Censorship is impracticable, ineffective, and silly. Explaining and contextualising the uncensored and teaching values (a parent-teacher partnership task) are essential to modern education! Children MUST be taught at the earliest ages, but we can't concentrate on children alone. We must also reach parents.
"I no longer have children dance competitions in my constituency as any part of fun day activities that I have as MP. Why? Because I remember having to take from the stage a four-year-old girl who was gyrating on her head, while three other little girls dropped to the floor in splits demonstrating some of the very moves I saw in the videos I watched.
"The truth is, you cannot stop the flow of information or these images or lyrics ... but what
you can do is to talk to your child about being responsible about how they receive the information.
"Last year, CISOCA received 1,094 reports of alleged sexual intercourse involving underage individuals."
While Jamaican intelligentsia weep, wail, and wring their hands about the abuse of the trust of young girls by pastors like Rupie, we close our eyes to the pimping out of daughters by their uneducated, unassisted mothers, imprisoned by hopelessness and incapable of clear thought, whose variegated 'babyfathers' are M.I.A. We pretend sex between 'consenting' teens the law describes as infants doesn't exist, and we refuse to acknowledge the learning effect on very young, impressionable girls of raw music videos from the likes of Spice, who teaches them how to focus on separating older men from their cash.
We also love to pretend these lessons aren't learned (as spectators at home and on the telephone) by young Jamaican girls well below 10 years old. Feminists, don't bother writing angry, pompous, holier-than-thou emails and letters. I don't care. You're living in Wonderland. I live in Jamaica!
Back to Lisa's refreshing prose:
I draw your attention to these glaring statistics as we are still attempting as a country to solve a modern-day problem, which is of gigantic proportions with Band-Aid solutions that were maybe sufficient and effective 30 years ago.
We need to get real about this problem, and honest about the solutions, one of which starts with adopting the recommendation of changing the definition of sexual intercourse in this country. We cannot stop sexual violence and abuse if we are not honest about the different forms of sexual advances now being made on our boys and girls.
Furthermore, we must look seriously at how we teach sex education in our schools. The Church will be quick to say no, I am sure. However, if what Superintendent Enid Ross- Stewart said is true, that the majority of high-profile perpetrators of sexual offences against underage individuals are pastors (and policemen), it is time for our Church to acknowledge the hypocrisy of reconciling this data with their stance over many years of not supporting sex education in schools and amending the definition of sexual intercourse.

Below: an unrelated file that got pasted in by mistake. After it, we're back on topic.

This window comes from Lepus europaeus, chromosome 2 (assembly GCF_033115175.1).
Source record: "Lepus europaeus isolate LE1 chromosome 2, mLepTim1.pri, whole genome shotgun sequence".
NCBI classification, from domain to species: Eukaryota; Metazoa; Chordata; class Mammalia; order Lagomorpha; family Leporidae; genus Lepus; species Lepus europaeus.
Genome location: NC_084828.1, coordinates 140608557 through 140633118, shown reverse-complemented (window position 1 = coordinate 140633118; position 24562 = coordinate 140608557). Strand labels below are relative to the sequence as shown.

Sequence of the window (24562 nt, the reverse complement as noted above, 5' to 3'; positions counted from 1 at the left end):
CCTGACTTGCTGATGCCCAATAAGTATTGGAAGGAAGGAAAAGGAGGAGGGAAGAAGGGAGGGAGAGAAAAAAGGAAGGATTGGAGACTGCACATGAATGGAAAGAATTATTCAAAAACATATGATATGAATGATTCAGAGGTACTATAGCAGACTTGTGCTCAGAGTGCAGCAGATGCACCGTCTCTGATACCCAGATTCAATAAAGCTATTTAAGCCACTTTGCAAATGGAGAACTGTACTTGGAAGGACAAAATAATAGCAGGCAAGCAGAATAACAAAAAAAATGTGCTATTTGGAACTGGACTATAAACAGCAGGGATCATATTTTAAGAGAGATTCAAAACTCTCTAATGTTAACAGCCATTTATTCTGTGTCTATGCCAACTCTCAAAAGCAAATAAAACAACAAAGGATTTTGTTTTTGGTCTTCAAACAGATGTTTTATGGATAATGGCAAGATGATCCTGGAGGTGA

The reality that 'Jamaican School Girl' is now a prime search for porn sites is a serious wake-up call for Jamaica to recognise what is truly at stake. If we are to seriously confront and combat the horrors of child sexual abuse, we must first rid ourselves of the notion that this problem can be solved in the 'closet'.
I've been saying this for years. When it comes to Jamaica's future, we must unglue our noses from the Bible and see what's happening around us. We must prepare our children for life. Yet we continue to choose selfish ministerial appointments for as many party hacks as we can stuff into a bloated Cabinet over our children's welfare.
So the last PNP Government had a youth ministry with no authority over education, which is essential to youth. That portfolio was handed to a different party member. Neither the youth minister nor the education minister had any control over sports (an essential tool for teaching life relationships, philosophy, discipline, and teamwork to youth). A third-party faithful ran with that. It's no wonder our children go through life like driftwood, absorbing any consistent, integrated lesson they're taught. Those lessons don't come from Government. They come from the dance hall.
Peace and love.
- Gordon Robinson is an attorney-at-law.